Again, something to keep in mind here is that often what happens in this phase happens in parallel and influences what happens in the prior phase of design. With that said, what’s missing here? Well, to be honest, this is where wikipedia falls woefully short. In fact, this phase probably should be split into many different sub-phases to do it justice. From my experience, here is what is missing.

  • Supply and Demand Planning: An important issue to assess during the run-up (and far beforehand) is the balance between supply and demand in the marketplace. This sort of planning is often done as part of the Sales and Operations Planning (code for budgeting) process and may occur far earlier in the process.
  • Supplier Management: By this point, you know which parts you will manufacture in house and which ones will be purchased. But who should you buy it from? Can you get a larger volume discount of you consolidate suppliers? In addition to that, what is the process to ‘spend’ money? In purchasing you’ll find a whole contingent of people focused on tracking those issues and running the procurement process.
  • Supply Chain Planning: Most manufacturers with any moderately complex supply chain have to make sure that logistically everything will arrive on time so products will be launched according to schedule. There are often specialists who focus on ‘network design’ to make sure it all works smoothly.
  • Supply Chain Execution: The plan might be great, but it has to be executed from a tactical perspective. Has supplier materials arrived on time? Are parts on schedule from across the ocean? Do you have the right amount of inventory in the warehouse? All of these things are tracked with exacting scrutiny during this phase.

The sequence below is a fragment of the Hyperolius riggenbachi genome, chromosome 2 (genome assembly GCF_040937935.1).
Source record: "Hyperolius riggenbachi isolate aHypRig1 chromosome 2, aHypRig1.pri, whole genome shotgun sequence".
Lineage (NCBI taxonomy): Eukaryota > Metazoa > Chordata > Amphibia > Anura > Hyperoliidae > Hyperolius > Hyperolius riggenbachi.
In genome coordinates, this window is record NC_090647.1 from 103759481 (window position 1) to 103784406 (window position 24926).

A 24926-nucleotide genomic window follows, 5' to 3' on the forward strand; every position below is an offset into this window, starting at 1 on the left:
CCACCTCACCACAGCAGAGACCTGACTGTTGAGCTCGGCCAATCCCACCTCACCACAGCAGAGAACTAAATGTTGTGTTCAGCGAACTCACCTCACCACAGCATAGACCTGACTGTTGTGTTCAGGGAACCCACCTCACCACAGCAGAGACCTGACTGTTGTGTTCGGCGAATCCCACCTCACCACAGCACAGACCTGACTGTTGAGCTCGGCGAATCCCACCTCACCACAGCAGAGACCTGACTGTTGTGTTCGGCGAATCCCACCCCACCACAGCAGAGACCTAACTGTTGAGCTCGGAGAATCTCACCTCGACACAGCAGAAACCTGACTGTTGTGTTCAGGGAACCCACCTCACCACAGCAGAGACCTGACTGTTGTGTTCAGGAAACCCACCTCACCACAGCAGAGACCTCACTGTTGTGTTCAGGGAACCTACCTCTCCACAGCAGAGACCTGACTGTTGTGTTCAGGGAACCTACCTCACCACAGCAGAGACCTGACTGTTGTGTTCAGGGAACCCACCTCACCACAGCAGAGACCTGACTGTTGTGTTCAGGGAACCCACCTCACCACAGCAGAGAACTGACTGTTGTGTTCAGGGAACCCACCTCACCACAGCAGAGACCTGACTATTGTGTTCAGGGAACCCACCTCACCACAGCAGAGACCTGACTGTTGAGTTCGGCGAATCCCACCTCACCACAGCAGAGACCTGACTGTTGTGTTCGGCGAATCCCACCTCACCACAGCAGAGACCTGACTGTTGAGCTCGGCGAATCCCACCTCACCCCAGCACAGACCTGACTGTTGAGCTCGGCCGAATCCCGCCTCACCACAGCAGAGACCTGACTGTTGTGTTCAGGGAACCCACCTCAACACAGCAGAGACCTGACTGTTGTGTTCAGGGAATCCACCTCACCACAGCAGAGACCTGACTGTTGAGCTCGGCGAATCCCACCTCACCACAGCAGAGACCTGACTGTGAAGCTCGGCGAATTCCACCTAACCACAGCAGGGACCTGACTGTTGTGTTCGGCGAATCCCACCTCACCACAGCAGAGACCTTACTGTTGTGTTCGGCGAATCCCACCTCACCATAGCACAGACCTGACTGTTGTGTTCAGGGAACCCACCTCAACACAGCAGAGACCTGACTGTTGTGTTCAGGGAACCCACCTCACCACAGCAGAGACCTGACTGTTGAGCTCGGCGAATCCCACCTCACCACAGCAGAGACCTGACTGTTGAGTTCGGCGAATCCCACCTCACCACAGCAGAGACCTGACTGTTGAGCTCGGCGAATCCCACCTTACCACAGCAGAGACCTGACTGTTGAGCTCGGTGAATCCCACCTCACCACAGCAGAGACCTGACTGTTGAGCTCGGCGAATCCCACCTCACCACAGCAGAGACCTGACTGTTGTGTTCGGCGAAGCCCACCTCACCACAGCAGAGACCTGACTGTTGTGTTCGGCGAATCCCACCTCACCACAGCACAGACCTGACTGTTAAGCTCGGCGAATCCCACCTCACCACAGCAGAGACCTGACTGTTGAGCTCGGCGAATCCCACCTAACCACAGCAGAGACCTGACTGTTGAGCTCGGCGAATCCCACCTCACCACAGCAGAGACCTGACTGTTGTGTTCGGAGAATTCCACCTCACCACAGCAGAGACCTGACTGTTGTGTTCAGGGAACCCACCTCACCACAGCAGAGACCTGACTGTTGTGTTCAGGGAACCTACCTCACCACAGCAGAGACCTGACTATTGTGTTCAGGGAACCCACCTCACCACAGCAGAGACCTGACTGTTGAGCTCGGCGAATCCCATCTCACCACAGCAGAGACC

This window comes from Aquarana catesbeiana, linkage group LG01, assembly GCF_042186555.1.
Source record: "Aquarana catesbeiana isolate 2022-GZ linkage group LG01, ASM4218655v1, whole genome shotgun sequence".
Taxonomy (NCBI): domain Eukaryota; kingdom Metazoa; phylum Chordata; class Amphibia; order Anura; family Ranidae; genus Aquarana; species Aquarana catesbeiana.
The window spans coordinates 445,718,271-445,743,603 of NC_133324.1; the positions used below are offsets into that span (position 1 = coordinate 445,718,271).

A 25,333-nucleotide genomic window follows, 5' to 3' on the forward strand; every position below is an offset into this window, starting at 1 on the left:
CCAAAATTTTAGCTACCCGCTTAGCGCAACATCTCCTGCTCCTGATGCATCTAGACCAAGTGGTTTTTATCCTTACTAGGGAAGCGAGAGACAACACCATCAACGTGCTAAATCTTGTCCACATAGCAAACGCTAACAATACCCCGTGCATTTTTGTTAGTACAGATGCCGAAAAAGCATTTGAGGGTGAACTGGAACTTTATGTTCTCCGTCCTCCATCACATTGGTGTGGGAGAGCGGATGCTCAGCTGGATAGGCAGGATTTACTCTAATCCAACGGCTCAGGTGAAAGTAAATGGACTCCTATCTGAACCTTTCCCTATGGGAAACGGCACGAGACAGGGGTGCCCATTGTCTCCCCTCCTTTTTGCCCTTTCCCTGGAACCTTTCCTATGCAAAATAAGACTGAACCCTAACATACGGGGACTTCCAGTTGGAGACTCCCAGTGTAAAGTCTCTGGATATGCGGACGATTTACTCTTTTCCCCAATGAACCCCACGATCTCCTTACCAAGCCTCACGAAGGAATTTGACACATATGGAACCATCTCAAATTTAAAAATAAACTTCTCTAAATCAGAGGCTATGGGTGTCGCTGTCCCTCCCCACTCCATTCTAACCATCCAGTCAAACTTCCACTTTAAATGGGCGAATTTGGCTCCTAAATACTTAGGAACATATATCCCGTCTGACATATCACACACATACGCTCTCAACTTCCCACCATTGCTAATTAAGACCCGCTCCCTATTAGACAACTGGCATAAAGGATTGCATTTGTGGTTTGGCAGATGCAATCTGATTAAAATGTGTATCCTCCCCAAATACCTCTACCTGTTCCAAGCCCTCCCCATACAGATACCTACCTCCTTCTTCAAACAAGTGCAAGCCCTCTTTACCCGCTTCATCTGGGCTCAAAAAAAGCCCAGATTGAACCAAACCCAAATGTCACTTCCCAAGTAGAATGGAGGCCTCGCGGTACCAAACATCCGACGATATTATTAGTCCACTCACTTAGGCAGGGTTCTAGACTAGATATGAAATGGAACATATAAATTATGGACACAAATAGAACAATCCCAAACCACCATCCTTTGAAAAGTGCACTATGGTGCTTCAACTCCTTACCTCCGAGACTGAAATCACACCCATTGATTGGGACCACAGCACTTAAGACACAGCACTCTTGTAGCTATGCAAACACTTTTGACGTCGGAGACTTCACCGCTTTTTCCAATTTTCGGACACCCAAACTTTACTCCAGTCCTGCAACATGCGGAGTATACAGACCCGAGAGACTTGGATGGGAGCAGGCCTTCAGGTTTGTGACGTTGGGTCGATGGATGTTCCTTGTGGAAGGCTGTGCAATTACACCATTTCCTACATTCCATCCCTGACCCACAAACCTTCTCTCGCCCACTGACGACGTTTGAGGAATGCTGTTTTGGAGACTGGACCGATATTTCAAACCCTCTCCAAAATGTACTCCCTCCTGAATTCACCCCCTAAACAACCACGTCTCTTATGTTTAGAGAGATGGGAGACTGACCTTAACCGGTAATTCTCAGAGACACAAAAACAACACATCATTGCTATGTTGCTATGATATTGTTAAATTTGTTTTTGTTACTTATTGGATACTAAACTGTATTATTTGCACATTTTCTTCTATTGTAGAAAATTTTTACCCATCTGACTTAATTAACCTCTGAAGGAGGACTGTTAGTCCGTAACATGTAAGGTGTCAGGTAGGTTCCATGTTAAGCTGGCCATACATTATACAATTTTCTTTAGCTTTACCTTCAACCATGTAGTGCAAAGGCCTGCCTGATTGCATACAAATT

• Manufacturing Execution: For the parts that are produced in house, there are many activities to track progress and quality along the way. There are shop floor and quality roles to track reject rates and throughput to make adjustments to remove bottlenecks and the root cause of quality issues.

So, how thoroughly do PLM systems support this phase of the lifecycle? CAM applications do a great job at generating CNC code, a deliverable used on the shop floor to run CNC machines. Digital Manufacturing solutions, sometimes considered part of PLM, do a great job at laying out factories, planning and generating code for robotic lines as well as verifying it all works.

But overall, those represent a relative minority of the work that occurs during this phase. You also need a Supply Chain Management (SCM) system for supply and demand planning and supply chain planning. You need Transportation Management Systems (TMS) and Warehouse Management Systems (WMS) for supply chain execution. You need a Supplier Relationship Management (SRM) system to manage suppliers and the procurement process. And you need Manufacturing Execution Systems (MES) to track and manage shop floor productivity and quality.

Overall, the role of PLM in this phase is far more around generating deliverables that are consumed in the phase as opposed to acting as a centralized system to coordinate and make decisions. The main exception here is with Digital Manufacturing.